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Old 06-05-2002, 07:28 AM   #30
Ghastly Neekerbreeker
Join Date: Dec 2001
Location: the banks of the mighty Scioto
Posts: 1,757
Birdland has just left Hobbiton.

(Akhtene- Where did you find that beautiful picture? Is it from a Russian illustrator?)

Anyway, I've been following this incredible thread, but in no way felt capable of jumping in the water. I'm not that good of a swimmer.

But a question has been building in my mind while reading the discussion of Frodo's duality; his Elvish vs. Hobbit nature. Perhaps this should be covered in another thread, but I'll ask anyway.

What is the seed of this duality? Even before Frodo's flees the Shire to protect the Ring, you can see the stirrings of a restless spirit, vaguely discontent with the life he was born to, wandering the night, searching...for what? Sam believes that he is visiting the elves.

Why would the child of any Hobbit, let alone such staid, "normal" hobbits as Drogo and Primula, feel such yearnings? Bilbo's tales of adventure and travel can't have been the sole cause, though they must have certainly fed the longing. Even Tolkien's reference to his "Tookish" blood doesn't fully explain it.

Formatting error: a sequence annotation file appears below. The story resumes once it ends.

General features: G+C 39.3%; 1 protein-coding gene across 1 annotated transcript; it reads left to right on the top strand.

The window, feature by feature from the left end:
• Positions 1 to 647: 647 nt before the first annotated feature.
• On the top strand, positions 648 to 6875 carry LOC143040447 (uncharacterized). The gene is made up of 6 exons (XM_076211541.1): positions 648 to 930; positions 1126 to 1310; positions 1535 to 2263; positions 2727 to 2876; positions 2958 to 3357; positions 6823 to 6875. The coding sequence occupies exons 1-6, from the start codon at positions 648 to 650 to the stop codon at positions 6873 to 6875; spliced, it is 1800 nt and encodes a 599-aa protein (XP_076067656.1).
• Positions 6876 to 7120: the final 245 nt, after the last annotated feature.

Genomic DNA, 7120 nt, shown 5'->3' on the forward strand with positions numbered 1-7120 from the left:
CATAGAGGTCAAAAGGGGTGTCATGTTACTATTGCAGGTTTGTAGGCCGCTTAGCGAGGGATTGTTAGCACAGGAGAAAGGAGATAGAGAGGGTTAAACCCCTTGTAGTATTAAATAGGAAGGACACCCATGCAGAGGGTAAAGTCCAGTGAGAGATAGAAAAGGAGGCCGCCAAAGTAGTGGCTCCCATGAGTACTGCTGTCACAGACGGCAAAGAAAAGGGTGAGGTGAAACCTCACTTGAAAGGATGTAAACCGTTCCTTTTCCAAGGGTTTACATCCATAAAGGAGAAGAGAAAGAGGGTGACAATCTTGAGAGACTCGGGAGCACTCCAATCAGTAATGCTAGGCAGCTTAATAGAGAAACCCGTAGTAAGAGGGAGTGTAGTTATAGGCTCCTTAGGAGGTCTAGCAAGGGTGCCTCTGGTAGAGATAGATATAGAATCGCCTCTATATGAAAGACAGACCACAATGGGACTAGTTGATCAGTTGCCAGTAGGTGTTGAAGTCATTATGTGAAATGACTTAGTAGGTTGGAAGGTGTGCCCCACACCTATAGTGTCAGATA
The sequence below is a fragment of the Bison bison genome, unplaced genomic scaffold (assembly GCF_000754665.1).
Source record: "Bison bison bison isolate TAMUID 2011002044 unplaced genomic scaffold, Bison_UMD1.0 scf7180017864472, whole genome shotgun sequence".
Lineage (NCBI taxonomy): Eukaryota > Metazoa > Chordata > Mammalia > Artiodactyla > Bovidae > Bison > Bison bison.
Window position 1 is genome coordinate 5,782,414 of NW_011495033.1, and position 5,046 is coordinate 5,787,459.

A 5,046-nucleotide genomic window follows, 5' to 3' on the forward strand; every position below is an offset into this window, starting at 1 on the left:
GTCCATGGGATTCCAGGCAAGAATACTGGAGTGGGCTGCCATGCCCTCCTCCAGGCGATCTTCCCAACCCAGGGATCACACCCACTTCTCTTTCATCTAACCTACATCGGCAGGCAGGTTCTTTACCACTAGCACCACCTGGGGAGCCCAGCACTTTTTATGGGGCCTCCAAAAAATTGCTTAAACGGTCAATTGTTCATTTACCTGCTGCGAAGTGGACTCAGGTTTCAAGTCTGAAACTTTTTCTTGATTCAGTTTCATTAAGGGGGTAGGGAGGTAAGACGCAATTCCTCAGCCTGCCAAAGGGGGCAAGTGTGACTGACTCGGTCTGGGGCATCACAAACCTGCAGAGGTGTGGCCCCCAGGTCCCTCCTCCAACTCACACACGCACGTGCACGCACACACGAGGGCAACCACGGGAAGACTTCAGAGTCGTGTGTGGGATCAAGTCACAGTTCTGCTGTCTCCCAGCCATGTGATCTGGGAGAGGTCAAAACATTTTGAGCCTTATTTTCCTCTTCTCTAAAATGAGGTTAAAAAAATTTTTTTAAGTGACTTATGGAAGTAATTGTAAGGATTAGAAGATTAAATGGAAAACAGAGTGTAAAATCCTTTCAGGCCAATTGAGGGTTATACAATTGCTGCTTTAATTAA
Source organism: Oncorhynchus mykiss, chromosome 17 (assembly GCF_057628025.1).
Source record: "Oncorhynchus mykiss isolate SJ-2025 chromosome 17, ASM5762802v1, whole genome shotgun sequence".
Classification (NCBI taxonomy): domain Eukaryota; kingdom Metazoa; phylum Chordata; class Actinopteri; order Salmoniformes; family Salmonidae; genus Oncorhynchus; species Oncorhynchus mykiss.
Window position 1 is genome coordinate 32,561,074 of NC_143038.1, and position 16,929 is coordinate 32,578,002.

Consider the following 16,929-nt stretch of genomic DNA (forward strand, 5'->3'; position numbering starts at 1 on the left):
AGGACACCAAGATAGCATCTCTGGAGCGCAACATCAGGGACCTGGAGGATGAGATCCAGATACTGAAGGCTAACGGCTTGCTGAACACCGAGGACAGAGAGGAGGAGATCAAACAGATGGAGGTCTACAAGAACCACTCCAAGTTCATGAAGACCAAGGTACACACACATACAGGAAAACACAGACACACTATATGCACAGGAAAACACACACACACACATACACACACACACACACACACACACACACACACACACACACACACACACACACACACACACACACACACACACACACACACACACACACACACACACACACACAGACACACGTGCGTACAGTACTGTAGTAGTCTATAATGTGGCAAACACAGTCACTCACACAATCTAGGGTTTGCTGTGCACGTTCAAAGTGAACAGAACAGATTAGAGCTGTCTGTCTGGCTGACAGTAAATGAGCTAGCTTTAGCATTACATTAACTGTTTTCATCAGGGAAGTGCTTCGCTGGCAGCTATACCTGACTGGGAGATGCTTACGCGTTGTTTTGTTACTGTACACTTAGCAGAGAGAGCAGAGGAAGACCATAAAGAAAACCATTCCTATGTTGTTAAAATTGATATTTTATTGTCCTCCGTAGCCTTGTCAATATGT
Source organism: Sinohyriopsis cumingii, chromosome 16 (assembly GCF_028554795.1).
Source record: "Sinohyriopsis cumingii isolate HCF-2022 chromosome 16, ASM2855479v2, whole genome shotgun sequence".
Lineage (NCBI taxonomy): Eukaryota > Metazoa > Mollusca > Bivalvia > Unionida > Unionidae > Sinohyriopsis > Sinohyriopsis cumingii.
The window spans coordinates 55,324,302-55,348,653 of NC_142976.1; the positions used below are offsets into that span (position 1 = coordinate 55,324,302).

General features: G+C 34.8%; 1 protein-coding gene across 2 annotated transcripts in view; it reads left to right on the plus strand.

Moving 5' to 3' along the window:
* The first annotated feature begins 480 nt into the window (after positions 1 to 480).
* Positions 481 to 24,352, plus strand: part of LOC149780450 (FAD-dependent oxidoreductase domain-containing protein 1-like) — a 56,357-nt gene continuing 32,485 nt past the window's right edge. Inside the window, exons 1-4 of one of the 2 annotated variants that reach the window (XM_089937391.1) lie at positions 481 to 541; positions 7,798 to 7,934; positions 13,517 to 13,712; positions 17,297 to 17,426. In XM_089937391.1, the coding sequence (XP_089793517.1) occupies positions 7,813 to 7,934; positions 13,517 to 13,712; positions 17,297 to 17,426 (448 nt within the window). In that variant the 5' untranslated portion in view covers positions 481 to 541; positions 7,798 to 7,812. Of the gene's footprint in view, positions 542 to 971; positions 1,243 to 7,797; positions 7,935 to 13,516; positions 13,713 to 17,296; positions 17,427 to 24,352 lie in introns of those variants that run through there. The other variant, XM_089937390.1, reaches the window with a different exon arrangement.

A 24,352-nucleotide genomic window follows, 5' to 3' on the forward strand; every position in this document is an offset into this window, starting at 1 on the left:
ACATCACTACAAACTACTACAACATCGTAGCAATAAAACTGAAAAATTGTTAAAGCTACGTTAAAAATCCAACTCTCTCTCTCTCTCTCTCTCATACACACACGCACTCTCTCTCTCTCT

One of my favorite fantasy novels deals with the theme of "The Hero of the Borrowed Heart". That every hero throughout history is given a piece of a special "fea", The Borrowed Heart, which prepares that person to play the role he was chosen for, which is to be in a certain place and time when Incarnate Evil appears in the world, and to do battle against it.

So could Frodo be, not a product of his parents, nor of Bilbo's teaching, but an actual "child" of The Valar Themselves? Chosen and sent to do a mission every bit as much as Gandalf was chosen and sent to do his mission?

If looked at this way, then perhaps Frodo was never "home" in the Shire in the first place, and his journey to the Undying Lands is not just for healing or growth, but an actual homecoming.

Hope you can deal with my run-on sentences and ramblings.
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